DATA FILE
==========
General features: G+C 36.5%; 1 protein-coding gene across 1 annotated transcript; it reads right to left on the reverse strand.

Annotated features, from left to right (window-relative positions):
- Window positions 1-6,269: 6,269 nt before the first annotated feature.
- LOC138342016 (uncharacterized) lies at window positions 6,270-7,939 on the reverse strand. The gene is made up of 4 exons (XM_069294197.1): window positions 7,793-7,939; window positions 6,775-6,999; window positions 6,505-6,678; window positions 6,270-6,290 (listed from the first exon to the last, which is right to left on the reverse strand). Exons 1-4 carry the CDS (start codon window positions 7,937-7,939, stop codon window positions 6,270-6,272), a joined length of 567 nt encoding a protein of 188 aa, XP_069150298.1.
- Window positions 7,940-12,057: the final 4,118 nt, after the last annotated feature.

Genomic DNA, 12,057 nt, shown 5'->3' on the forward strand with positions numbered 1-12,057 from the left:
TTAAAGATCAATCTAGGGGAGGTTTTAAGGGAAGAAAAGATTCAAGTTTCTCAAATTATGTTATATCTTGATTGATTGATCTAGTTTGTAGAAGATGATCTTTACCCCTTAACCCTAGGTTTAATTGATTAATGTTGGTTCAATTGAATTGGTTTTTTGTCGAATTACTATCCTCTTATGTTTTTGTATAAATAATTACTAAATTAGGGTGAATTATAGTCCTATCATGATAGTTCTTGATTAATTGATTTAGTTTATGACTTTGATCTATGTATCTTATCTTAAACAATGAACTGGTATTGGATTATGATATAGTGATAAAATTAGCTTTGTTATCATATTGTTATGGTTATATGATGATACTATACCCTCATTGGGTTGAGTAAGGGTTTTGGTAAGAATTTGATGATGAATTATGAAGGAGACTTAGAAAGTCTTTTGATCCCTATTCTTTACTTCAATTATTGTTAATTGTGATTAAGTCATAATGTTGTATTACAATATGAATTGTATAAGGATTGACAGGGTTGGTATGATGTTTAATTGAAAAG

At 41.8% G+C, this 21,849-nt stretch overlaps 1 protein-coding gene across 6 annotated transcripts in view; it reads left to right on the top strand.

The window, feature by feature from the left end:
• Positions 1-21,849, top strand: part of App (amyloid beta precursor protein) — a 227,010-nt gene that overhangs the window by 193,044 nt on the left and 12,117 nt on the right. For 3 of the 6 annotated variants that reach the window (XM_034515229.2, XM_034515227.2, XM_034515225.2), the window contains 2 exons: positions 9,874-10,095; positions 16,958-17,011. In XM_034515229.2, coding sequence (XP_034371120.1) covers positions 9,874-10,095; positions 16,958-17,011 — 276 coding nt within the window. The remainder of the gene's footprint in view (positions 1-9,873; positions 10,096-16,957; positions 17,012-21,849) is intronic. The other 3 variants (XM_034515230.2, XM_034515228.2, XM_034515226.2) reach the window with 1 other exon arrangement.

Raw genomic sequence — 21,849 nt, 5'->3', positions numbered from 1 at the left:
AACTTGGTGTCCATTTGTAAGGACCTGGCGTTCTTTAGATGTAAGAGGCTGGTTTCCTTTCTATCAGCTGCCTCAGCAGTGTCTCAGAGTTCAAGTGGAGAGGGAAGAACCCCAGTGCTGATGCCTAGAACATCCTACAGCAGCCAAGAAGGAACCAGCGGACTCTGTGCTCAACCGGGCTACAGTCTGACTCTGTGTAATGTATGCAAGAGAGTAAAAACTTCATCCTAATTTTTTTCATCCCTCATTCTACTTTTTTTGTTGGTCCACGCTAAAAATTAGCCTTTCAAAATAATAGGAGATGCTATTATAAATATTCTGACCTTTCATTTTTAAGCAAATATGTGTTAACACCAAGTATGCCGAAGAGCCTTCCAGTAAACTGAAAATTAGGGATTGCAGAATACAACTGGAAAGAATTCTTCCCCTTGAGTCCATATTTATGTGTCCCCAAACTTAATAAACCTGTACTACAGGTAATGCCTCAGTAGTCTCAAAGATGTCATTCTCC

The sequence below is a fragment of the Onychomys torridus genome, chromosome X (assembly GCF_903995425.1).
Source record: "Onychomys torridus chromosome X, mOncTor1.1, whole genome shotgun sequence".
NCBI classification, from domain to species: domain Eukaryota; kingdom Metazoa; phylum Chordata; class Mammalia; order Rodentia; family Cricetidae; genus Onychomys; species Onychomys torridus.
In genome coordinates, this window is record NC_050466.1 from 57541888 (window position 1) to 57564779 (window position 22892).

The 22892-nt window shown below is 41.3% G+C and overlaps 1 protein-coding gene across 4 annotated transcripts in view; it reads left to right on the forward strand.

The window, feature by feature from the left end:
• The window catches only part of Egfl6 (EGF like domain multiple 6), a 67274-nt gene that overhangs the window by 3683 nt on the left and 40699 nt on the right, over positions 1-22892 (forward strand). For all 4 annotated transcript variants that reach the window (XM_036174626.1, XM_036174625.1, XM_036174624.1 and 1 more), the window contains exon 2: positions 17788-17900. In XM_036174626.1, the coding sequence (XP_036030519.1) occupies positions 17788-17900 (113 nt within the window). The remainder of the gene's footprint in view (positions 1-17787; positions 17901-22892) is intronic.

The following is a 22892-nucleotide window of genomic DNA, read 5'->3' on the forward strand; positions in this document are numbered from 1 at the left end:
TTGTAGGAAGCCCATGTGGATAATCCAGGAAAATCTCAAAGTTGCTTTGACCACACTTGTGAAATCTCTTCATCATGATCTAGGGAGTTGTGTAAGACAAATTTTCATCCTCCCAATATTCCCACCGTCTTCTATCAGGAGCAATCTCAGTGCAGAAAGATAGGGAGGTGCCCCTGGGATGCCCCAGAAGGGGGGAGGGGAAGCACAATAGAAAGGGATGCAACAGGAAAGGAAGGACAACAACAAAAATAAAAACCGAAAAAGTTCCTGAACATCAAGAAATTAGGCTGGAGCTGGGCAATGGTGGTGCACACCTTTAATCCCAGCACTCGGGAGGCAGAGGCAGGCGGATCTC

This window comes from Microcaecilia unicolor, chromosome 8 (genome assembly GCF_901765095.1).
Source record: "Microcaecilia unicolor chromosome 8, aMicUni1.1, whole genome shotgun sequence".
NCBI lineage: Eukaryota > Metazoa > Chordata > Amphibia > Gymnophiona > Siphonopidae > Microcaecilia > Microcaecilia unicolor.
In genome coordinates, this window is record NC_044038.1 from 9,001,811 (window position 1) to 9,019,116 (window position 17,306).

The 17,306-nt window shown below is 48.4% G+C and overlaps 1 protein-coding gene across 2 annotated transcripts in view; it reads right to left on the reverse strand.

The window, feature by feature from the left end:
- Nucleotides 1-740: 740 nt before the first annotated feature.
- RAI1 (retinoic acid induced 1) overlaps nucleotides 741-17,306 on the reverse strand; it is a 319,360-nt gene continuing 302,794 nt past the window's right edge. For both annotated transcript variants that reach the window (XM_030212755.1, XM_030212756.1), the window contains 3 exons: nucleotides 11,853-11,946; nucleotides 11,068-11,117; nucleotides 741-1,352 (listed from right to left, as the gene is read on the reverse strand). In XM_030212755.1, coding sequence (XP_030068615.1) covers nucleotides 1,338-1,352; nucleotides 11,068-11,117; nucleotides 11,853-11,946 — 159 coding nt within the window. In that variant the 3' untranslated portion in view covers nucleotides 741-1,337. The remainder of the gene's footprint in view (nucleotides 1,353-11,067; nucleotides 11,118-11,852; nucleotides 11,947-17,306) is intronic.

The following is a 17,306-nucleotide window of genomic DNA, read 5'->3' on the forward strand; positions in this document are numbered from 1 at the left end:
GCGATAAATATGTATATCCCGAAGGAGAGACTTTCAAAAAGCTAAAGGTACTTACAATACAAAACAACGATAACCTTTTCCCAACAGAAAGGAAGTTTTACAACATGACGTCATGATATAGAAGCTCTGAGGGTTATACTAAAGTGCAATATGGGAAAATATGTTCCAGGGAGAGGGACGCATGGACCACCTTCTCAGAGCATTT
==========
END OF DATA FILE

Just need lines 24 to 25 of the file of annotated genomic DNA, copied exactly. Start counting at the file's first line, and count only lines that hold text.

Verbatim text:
NCBI lineage: Eukaryota > Metazoa > Chordata > Amphibia > Gymnophiona > Siphonopidae > Microcaecilia > Microcaecilia unicolor.
In genome coordinates, this window is record NC_044038.1 from 9,001,811 (window position 1) to 9,019,116 (window position 17,306).